I want to know if there is a difference between "in the past year" and "during the past year".


2 Answers 2


𝗣𝗮𝘀𝘁 is used to refer to a period of time before and until the present.

We use the present perfect tense with time expressions - this year, in the past year etc.

I have seen her four times 𝗶𝗻 𝘁𝗵𝗲 𝗽𝗮𝘀𝘁 𝘆𝗲𝗮𝗿.

I saw her four times 𝗱𝘂𝗿𝗶𝗻𝗴 𝘁𝗵𝗲 𝗽𝗮𝘀𝘁 𝘆𝗲𝗮𝗿. ('during' refers to when this happened)

We usually use the simple past tense with 'during the past year'.


"In the past year" tends to refer to infrequent occasions and short periods of time while "during the past year" tends to refer to longer periods of time and more frequent occasions.

For instance:

"Have you made any claims on your car insurance in the past year?" would suggest that the number of claims, if any, is going to be in low single figures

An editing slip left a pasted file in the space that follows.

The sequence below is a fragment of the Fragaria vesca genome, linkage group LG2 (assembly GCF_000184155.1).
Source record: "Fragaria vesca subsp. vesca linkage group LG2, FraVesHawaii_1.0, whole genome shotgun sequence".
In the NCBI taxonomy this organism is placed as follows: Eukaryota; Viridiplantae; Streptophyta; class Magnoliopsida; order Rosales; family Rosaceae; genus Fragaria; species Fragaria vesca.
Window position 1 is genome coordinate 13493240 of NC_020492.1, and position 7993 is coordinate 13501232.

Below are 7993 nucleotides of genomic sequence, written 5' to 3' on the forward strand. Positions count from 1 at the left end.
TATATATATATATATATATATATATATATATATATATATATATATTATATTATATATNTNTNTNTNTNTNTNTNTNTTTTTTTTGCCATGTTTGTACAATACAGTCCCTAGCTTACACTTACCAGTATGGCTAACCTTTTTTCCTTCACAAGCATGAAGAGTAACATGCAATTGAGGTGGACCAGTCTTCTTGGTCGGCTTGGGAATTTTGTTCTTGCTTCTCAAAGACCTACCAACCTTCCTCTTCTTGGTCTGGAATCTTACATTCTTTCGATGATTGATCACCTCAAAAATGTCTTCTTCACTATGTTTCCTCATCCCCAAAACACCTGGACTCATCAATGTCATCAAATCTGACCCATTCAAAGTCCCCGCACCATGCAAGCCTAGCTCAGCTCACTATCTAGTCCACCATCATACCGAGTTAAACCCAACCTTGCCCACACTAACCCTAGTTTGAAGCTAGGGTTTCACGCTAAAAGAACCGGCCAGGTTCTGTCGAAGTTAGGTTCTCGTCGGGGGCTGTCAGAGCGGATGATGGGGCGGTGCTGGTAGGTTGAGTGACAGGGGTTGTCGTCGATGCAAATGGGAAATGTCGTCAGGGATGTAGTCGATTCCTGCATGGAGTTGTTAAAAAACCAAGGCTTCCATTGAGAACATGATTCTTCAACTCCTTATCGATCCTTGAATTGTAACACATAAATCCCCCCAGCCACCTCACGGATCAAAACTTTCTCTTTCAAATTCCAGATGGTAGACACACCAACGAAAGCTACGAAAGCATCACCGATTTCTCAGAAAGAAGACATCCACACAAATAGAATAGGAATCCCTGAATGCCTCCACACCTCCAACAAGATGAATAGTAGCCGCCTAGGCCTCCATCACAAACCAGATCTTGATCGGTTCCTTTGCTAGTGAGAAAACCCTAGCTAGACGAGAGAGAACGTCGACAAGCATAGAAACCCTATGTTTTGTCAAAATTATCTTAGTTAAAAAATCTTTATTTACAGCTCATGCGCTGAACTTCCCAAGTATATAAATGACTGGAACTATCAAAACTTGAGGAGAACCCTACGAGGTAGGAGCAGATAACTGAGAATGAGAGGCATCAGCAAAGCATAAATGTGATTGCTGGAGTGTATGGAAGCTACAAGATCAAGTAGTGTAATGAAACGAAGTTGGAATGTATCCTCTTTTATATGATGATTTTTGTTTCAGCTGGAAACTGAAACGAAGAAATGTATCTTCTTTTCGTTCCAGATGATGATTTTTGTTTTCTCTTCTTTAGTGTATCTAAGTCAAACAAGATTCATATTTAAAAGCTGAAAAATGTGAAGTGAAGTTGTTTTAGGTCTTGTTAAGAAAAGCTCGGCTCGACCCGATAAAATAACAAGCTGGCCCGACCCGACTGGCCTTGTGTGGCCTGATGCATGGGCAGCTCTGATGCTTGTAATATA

"Have you eaten in an upmarket restaurant in the last year?" recognises that, for most people, upmarket restaurants are a very special and infrequent treat.


"Have you been on many dates in the past year?" would indicate that the question was about one-off romantic encounters.


"What have you been driving during the past year" would suggest that the questioner was expecting the reply to be one vehicle, or perhaps two or three vehicles each of which had been owned for a number of months.

"Have you eaten out much during the past year?" would be referring to eating in ordinary establishments, possibly several time a week


"Have you had a girlfriend during the past year?" would be asking whether the other person had been seeing someone seriously over a number of weeks or months even if the relationship had ended.

These aren't hard and fast rules, however, just a tendency in those directions. The two phrases have a large overlap in their applications.

  • Nope - this is just wrong, although your last sentence is broadly correct.
    – Steve Ives
    Commented Apr 19, 2023 at 7:46

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